For a project at work, we decided to use Mac minis as clients. They’re small, cheap, and quiet, and they have enough horsepower to run the applications we wanted to test.
In order to build a stand-alone classroom, we decided to drive them with a Mac mini server running the server version of OS X. This has caused me no end of amusement, frustration, and bemusement, so naturally I thought I’d write about it from the perspective of an experienced Windows admin.
Summary: OS X Server gives you a lot of functionality out of the box, but much of it is feature-poor compared to Windows, or buggy enough to make it useless. Documentation is scanty, and Apple’s support resources are poor compared to Microsoft’s.
Installation is simple, with no worries about drivers or any of the other niggling little hassles attendant on installing Windows Server. OS X asks for an install key code, but it doesn’t validate it with a central server or phone home for activation.
The default installation ships with a large number of services, including DNS, DHCP, netboot, mail, iChat, calendaring, SMB and AFP file sharing, and web publishing. You have to enable and configure each of these services separately through the Server Admin application. I’ll go out on a limb and say that this is roughly the equivalent of the ubiquitous Microsoft Management Console, except that the MMC has an open plug-in architecture that means any vendor can write snap-ins for it. The Server Manager interface is straightforward: servers and services appear in a tree on the left, and details of the selected services appear in a tabbed view on the right. Service status is shown with a small icon next to the service name, and there are controls at the bottom of the window for adding, starting, and stopping services.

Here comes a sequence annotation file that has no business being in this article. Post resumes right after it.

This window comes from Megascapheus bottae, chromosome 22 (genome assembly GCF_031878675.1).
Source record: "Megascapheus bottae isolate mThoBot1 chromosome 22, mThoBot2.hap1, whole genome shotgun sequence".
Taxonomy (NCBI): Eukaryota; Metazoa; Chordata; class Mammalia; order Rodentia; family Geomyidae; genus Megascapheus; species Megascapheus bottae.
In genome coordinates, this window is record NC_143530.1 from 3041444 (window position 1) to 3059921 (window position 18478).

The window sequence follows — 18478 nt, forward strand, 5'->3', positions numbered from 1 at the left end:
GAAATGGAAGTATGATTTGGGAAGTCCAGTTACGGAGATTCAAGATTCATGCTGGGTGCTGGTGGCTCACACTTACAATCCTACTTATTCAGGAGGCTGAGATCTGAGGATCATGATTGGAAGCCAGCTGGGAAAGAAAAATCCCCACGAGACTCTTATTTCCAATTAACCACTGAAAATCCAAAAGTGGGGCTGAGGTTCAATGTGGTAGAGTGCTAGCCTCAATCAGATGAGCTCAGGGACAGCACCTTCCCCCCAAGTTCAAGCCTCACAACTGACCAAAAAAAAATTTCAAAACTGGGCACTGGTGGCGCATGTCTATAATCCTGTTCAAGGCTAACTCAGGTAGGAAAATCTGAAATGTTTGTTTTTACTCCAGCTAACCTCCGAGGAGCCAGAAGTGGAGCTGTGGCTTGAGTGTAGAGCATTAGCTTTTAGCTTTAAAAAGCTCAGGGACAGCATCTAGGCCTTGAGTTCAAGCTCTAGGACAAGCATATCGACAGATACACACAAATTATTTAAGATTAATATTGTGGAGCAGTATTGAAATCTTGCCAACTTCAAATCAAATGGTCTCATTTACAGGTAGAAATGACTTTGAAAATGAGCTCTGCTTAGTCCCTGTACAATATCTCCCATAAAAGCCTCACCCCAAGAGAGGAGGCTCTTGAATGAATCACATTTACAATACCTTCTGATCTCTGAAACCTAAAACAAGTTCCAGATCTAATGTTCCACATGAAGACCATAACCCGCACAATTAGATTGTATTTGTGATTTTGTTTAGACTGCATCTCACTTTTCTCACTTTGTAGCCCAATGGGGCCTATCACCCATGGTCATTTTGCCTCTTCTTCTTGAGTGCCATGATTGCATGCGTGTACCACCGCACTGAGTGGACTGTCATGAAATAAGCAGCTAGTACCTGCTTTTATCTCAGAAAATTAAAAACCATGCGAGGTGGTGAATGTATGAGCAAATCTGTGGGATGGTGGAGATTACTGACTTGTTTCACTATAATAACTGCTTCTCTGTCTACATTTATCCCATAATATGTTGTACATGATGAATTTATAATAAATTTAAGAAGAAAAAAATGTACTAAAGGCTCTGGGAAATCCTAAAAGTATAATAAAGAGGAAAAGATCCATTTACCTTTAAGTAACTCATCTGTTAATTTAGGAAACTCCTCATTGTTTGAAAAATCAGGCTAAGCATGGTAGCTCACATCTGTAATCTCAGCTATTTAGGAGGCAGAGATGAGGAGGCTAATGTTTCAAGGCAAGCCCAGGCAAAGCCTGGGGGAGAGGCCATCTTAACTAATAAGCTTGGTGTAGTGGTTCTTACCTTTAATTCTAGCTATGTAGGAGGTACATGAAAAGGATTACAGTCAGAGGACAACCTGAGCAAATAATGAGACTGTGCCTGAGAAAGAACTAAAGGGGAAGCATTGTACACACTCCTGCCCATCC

Setting up the server with the services I wanted (AFP, netboot, Open Directory, WWW, and Software Update) was a breeze… until I wanted to change the DNS name of the machine. I tried without success to do this; the changeip -checkhostname command reported that my hostname was correct, but it remained stubbornly wrong according to the clients, which could no longer find the original server and refused to try finding the new name. I eventually decided to demote the server from an Open Directory master to standalone and back again– the equivalent of decomissioning a Windows DC and then re-running dcpromo.
Good idea in theory. In practice, the conversion process threw tons of errors, none of which were documented anywhere. (Does “-14893” mean anything to you? Me neither.) The solution: pave the box and start over.
Normally I would have been throwing fits about this, but the installation process was fast and smooth enough that I didn’t mind; I had plenty of other work to occupy me in the meantime. After the reinstall, I gave the server the correct new name, converted it to an Open Directory master, and was off to the races.